8ft OzRacer-RV – simpler build, more space and better for kids or adults

All OzRacer RV news accumulates on this page – builds, mods, freebies

OzracerRV (formerly Oz PDRacer Mk3 - doesn't comply with rules so now is its own class.

$20 for detailed plans for the OzRacerRV simple cheap sailboat available from my agents.

  • 98 pages including timber lists in imperial and metric
  • building instructions with full detail of all building methods
  • Simpler building method using duct tape to temporarily assemble the hull.
  • full method for making a decent sail out of polytarp and
  • rigging directions.
  • Sent direct to your email address

The OzRacer RV overcomes the minor shortcomings of the OzRacer Mk2 to make it even better!

  1. SIMPLER BUILD using innovative methods derived from our Quick Canoe design
  2. FEWER PARTS to cut out – about half the parts of the OzRacer Mk2
  3. PERFORMANCE with the foils, spar and sail designs that won the PDRacer worlds in 2009, 20010, 2o11
  4. LEEBOARD to create more space inside the boat instead of centreboard
  5. BETTER FOR KIDS OR ADULTS TO SAIL – a second mast position allows a smaller sail more in line with the strength and reach of a child.

Comparing the OzRacer Mk2 and OzRacer RV sailboat plans

Here are all the main hull components.  The deck consists of three rectangular pieces

Small number of plywood parts for the OzRacer RV sailboat. Simpler than before

The OzRacer RV has the full length side tanks that we would have liked to have used for the Mk2. However at that time we were very sensitive to minimising the number of sheets of plywood. The Mk2 only uses three and the RV does add one sheet to bring the total up to four.

This makes the Mk3 a little heavier than the originals so performance will be a little less. We still recommend the OZ Mk2 for those oriented toward performance.   But the RV isn’t a slouch.  Rick Landreville’s prototype won the PDRacer worlds in 2010 when we had named it the Mk3.  That’s three years running that OzRacers derived boats won the PDRacer “Worlds”.

The leeboard option has so many advantages, but it does lead to a slight imbalance in the helm characteristics.  It means that there is a bit of extra weather helm on one tack (leeboard to windward) and a shade of lee helm on the other tack (leeboard to leeward).  This leads to a little extra drag from the rudder.

But it is much more worth it to keep the middle of the boat more clear.

Leeboard increases interior space in the sailboat cockpit.

OzRacer Mk2 left.  OzRacer RV right – clean interior

OzRacer Mk2 compared to OzRacer RV (formerly mk3). Simple sailboat is now improved.

The long side tanks make a couple of options possible. They mean that it is very easy to move the centreboard case off to the side to be inside the buoyancy tank. This opens up the middle of the boat considerably.

When racing this probably is a moot point because the sailor will be sitting behind the centrecase area anyhow and in most conditions sitting on the side deck. However for more laid back sailing or when taking another person out it frees a lot of area up and allows the “crew” to sit much more comfortably and also be close enough to the controls to take part in the running of the boat.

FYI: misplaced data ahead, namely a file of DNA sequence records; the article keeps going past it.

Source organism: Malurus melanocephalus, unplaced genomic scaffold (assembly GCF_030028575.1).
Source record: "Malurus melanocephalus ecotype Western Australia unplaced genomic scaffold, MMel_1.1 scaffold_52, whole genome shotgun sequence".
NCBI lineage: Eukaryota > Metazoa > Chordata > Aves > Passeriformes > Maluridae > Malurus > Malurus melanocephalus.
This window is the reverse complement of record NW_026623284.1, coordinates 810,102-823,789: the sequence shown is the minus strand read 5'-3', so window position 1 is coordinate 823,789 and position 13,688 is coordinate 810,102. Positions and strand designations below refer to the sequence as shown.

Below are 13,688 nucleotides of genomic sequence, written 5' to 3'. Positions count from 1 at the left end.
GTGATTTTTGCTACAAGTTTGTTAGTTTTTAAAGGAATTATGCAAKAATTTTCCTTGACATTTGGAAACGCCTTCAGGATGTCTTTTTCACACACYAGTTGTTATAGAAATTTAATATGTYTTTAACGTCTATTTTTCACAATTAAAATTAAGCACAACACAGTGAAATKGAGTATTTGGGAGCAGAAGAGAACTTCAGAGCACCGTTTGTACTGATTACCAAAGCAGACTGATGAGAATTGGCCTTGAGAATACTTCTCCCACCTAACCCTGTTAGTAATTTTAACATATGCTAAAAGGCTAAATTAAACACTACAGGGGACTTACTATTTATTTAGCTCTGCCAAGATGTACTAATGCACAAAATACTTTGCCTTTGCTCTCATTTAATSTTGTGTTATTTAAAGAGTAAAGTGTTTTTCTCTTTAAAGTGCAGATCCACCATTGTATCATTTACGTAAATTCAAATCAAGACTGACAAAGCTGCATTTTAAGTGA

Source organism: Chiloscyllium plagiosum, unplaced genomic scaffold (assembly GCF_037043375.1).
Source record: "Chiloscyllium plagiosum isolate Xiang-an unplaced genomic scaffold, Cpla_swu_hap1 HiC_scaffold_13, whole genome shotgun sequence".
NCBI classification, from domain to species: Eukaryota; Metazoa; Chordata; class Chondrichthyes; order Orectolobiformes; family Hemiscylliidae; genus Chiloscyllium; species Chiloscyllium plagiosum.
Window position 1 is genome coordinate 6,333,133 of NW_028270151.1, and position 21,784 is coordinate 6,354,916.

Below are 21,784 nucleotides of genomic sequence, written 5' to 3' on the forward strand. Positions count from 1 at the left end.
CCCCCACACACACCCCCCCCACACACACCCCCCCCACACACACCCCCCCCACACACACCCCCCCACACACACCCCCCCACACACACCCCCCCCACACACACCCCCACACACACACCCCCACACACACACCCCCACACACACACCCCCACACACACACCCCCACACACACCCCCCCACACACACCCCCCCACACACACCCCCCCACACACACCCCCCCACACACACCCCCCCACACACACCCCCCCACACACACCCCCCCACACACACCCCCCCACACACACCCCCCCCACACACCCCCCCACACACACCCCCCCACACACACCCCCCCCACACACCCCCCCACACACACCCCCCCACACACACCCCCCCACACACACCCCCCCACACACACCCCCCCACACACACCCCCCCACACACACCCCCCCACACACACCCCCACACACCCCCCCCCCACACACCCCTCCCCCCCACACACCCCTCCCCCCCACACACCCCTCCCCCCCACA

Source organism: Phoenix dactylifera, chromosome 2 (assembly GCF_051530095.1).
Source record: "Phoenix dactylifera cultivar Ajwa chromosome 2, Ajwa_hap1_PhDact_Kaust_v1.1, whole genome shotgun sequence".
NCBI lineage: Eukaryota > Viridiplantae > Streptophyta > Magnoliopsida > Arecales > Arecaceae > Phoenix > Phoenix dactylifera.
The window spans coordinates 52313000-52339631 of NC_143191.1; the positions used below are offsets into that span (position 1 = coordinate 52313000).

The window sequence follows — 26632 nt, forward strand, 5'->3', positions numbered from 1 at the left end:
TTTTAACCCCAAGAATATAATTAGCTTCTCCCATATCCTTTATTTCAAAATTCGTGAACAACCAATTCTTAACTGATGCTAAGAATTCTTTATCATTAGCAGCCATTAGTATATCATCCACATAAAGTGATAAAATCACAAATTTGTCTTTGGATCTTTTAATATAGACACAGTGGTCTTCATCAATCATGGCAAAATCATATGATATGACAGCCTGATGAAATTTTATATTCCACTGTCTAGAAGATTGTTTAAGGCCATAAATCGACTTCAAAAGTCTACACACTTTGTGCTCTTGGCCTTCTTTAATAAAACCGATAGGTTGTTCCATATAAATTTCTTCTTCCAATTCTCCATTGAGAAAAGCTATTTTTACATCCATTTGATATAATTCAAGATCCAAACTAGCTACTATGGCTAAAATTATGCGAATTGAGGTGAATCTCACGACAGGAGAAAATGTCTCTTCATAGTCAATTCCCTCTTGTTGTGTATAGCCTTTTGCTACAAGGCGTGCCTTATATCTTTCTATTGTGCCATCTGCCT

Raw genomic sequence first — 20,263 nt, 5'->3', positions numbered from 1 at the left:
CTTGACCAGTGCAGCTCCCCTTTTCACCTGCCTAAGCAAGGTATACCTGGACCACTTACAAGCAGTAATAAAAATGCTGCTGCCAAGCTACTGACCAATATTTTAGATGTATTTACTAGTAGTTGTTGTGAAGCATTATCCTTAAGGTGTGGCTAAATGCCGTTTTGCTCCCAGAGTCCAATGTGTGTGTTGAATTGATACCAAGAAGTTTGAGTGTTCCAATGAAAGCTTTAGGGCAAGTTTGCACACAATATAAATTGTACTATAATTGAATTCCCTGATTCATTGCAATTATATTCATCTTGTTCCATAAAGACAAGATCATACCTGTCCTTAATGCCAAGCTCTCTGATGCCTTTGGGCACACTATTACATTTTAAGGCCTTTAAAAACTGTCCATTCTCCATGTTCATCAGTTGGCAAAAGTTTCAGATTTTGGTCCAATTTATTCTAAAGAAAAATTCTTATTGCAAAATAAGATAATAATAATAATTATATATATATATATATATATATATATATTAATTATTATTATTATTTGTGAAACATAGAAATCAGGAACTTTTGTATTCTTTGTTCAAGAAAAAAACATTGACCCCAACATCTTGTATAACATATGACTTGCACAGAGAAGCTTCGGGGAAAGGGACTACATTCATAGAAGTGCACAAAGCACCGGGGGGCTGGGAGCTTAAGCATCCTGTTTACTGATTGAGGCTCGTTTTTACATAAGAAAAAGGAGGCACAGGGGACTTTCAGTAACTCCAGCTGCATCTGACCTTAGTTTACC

Quick boat hull construction using duct tape to hold panels in place

The biggest change is to use the methods we have developed for the Quick Canoe Series. It is similar to stitch and glue but instead of laborious stitching the hull is initially held together with Duct Tape. This has reduced the amount of timber framing used which added a lot of labour with the MK2.  The RV goes together with epoxy fillets.  Some have used the thick PL Premium glue with success to make fillets and so far that alternative seems durable.

OzracerRV boat plan has method for using duct tape instead of wire or cable ties/zip ties.

We have found that epoxy filleting is cheaper than timber in Australia and most of Europe where timber prices are much higher than the Americas and certainly saves time and solid timber costs anywhere in the world.

The other big advantage is the boat is held together on the outside only with no intrusion into the inside.  This means there is not stitching to get in the way of fillets … a completely clean interior shown here on one of our very simple Quick Canoes where we pioneered the method.

Assembling boat hull panels with duct tape gives a clean interior unlike stitch and glue method where you have stitches inside the boat to contend with.

Two Mast Positions for better ergonomics sailed by child or adult

OzRacer RV - simpler leeboard version of the OzRacer. Not a PDRacer without modifying it.

The mast position has been retained from the Oz Mk2.  But a wider foredeck and a second mast step further back allows for a junior 4.7 rig (50 square feet) to be put into the boat.  The sails are so cheap made of polytarp there is no reason to not have two sails.  One for kids, the 4.7 and one for adults (or a bunch of kids sailing together) the original 82 square feet.

The two mast postions are shown in the photo below.

two mast positions on the OzRacer - one for adult sized sails one for a sail more suitable for children. It is not a class legal PDRacer

It sounds like a lot of sail, but the rectangular form of the boat gives high stability that is completely surprising to experienced sailors.  I didn’t know the square shape would make soooo much difference.

The open front compartment, which is not used for buoyancy, doesn’t need to be sealed from water intrusion as the buoyancy tanks are purely down the sides of the boat.  So the mast or masts can be stepped in either location.

OzRacer RV sail boat … the OzRacer for the rest of us


Rick’s building photos on flickr


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36 thoughts on “8ft OzRacer-RV – simpler build, more space and better for kids or adults